- Responsibility for holding MPs accountable: A majority (56%) of Ugandans say voters are responsible for making sure that MPs do their jobs. This proportion has increased by 11 percentage points since 2015.
- Knowing your MP: In 2008, more than seven out of 10 Ugandans (73%) could name their elected representative – far above the 45% average across Afrobarometer’s 20- country sample.
- Constituency service: About one in seven Ugandans (15%) say they contacted an MP at least once in 2021. Only 15% of citizens say MPs try their best to listen to ordinary citizens.
- Oversight: Three out of four Ugandans (75%) say the president should be accountable to Parliament. But since 2015, the share of citizens who say the president “often” or “always” ignores Parliament has increased from 22% to 42%.
- Corruption among MPs: In 2005, 25% of Ugandans said “most” or “all” MPs were corrupt. This has steadily increased to 44% in 2022.
- Determinants of MP performance ratings: Satisfaction with MP performance varies by region and by whether citizens think MPs listen to them and are free of corruption, rather than by MPs’ ability to conduct oversight of the executive.
Uganda’s legislature is made up of 556 members of Parliament (MPs) who are meant to represent and serve their constituents and oversee the government’s actions. Since President Yoweri Museveni and the National Resistance Movement (NRM) party came to power in 1986 and appointed all members of Parliament, the country’s legislature has changed in several important ways (Kasfir & Twebaze, 2009). First, today all MPs are either directly elected via a first-past-the-post system or indirectly elected via special electoral colleges.
Second, the number of parliamentarians has almost doubled over 25 years, from 295 in the 6th Parliament (1996-2001) to 556 in the current 11th Parliament (Inter-Parliamentary Union, 1996; Parliament of Uganda, 2022).1 This drastic increase can be attributed to the continued creation of new constituencies and the allocation of parliamentary seats for special-interest groups. Proponents of this development say it reflects citizens’ demands, but critics describe it as part of a political strategy to protect and grow the ruling party’s seat share in Parliament by increasing the number of constituencies in NRM strongholds (Nakatudde, 2020; Tumushabe & Gariyo, 2009). This debate has now entered a new phase with the recent ruling by the country’s Constitutional Court that Parliament and the Electoral Commission violated articles 51 and 63 of the Constitution by creating new constituencies that do not meet the population quota, based on data from the 2002 and 2014 census counts. The upshot of this ruling are proposals to downsize Uganda’s Parliament and redraw constituency boundaries (Barigaba, 2022).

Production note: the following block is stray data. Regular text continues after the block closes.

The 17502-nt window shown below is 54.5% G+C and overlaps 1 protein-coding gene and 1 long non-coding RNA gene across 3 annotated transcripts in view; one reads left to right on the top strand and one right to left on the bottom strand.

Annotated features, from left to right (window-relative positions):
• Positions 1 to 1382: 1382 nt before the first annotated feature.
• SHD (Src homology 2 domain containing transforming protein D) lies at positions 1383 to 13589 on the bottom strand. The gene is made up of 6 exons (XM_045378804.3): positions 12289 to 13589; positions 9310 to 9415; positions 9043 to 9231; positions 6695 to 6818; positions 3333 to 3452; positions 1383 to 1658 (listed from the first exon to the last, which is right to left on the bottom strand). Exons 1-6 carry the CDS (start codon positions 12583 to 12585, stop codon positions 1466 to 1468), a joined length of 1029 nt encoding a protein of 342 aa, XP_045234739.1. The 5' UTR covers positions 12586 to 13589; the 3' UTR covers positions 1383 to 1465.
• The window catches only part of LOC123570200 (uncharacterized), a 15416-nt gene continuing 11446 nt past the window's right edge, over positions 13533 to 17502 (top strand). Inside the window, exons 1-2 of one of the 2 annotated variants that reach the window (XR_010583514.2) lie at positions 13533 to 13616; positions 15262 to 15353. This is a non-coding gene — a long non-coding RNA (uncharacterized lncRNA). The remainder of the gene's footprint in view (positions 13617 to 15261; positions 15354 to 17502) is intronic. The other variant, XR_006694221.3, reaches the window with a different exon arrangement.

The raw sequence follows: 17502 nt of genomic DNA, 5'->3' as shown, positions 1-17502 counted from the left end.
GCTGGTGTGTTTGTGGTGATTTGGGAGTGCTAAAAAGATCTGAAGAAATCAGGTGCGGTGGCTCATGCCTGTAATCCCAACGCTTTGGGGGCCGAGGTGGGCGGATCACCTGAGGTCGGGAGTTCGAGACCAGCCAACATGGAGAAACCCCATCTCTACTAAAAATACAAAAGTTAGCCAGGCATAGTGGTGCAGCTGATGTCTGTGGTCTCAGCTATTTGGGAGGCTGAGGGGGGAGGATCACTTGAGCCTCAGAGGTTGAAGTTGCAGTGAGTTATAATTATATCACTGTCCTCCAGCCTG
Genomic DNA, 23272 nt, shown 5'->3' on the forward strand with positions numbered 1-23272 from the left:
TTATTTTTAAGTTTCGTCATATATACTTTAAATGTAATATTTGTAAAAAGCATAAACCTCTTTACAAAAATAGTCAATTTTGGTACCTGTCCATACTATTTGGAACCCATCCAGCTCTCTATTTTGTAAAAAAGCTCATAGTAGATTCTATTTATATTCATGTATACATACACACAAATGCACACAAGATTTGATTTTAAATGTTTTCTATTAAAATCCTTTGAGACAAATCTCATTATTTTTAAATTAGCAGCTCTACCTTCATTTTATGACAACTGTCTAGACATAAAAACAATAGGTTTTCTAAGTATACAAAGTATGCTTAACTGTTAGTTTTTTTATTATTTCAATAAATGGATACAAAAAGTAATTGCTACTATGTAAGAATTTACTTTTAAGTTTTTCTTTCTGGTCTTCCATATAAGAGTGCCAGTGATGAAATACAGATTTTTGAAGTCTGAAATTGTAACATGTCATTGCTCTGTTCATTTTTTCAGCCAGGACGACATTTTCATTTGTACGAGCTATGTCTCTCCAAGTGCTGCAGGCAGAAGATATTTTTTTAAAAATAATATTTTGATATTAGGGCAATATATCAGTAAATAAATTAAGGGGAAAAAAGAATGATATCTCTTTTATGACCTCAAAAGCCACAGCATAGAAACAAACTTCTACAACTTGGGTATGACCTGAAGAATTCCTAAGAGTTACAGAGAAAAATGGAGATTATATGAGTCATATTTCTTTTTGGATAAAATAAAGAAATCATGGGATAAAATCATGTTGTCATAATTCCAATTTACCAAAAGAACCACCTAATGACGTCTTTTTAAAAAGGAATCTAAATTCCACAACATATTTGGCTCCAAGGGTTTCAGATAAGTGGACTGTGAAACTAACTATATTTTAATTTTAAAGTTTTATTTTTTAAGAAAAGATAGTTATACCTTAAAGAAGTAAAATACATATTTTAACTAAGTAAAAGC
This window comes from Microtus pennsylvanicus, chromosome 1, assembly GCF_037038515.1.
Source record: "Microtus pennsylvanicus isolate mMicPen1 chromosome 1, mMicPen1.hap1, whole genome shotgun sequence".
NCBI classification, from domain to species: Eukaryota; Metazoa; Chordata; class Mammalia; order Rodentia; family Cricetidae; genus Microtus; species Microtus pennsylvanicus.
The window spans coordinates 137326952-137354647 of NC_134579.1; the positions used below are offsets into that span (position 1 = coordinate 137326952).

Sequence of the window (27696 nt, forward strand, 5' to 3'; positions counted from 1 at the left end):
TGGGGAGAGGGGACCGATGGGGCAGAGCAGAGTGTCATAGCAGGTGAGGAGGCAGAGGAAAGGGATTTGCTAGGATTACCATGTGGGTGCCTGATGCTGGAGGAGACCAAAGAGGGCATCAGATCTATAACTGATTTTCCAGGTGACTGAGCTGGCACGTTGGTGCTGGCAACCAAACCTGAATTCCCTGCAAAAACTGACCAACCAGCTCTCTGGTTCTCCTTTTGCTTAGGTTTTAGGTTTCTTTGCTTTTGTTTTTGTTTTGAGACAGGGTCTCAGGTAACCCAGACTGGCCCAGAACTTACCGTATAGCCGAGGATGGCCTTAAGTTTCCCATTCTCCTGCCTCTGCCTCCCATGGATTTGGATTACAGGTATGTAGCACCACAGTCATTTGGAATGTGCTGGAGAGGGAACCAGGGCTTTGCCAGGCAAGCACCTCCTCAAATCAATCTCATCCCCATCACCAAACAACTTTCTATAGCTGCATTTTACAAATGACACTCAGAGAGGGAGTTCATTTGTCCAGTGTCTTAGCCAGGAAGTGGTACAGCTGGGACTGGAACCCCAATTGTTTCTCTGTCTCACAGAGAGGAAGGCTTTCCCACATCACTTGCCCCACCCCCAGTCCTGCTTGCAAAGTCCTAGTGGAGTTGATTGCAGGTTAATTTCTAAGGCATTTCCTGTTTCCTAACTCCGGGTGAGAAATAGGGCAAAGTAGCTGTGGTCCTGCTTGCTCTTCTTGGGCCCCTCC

Third, the operating costs of the growing Parliament (MP and staff salaries, allowances, etc.) have increased drastically over the past two decades. Today Ugandan MPs’ salaries (35 million Uganda shillings, or about USD 9,700, per month) surpass those of most MPs elsewhere in Africa and in the European Union (BusinessTech, 2017; Olukya, 2021; Tumushabe & Gariyo, 2009). The cost of running Uganda’s 11th Parliament was expected to increase by more than 50 billion Ugandan shillings (USD 14.1 million), a substantial increase compared to the previous Parliament (Mufumba, 2021).
Fourth, the share of MPs who return to Parliament after their first term in office continues to decrease. While about 50% of MPs did not return for a second term in the 6th (1996-2001) and 7th (2001-2006) Parliaments, this rate has increased to 53% (2006-2011), 55% (2011-2016), and 58% (2016-2021) in subsequent Parliaments. Most recently, of the 457 MPs in the 10th Parliament, 319 were not voted back to the 11th Parliament (2021-2026), while 31 did not contest or chose to run for other offices, and only 107 MPs returned (Kasfir & Twebaze, 2009; Forum for Women in Democracy, 2016; Independent, 2021).
How do these changes affect 1) how citizens relate to their elected representatives and 2) how MPs address the needs of ordinary citizens? More broadly, are citizens being served by their MPs? To answer these questions, this policy paper begins by clarifying the foundations of the citizen-MP relationship and outlining the four key roles that MPs are generally expected to fulfil. The subsequent sections assess their performance in these roles against citizen expectations and other indicators.
We find that Ugandans are becoming increasingly aware of their role in holding their MPs accountable. Most citizens are dissatisfied with how their MPs are doing their jobs, perceive them as corrupt, and say MPs don’t listen to constituents’ concerns. Residents of the Central region and Kampala are particularly critical of their MPs’ performance, probably due at least in part to high constituent-to-MP ratios in those areas.
Citizens’ assessments of MP performance are associated with MPs’ perceived responsiveness and corruption as well as whether citizens have had contact with their MPs. In contrast, citizens’ demographic characteristics and views about democracy do not seem to drive their views of their elected representatives.
There are two clear policy implications of these findings. First, at the institutional level, it is important to even out the citizen-to-MP ratios across the country. This is in line with the recent constitutional court ruling to base the creation of constituencies on census data. The second policy implication of our findings is that MPs have it in their own hands to change how citizens view their performance by improving on how they engage with them.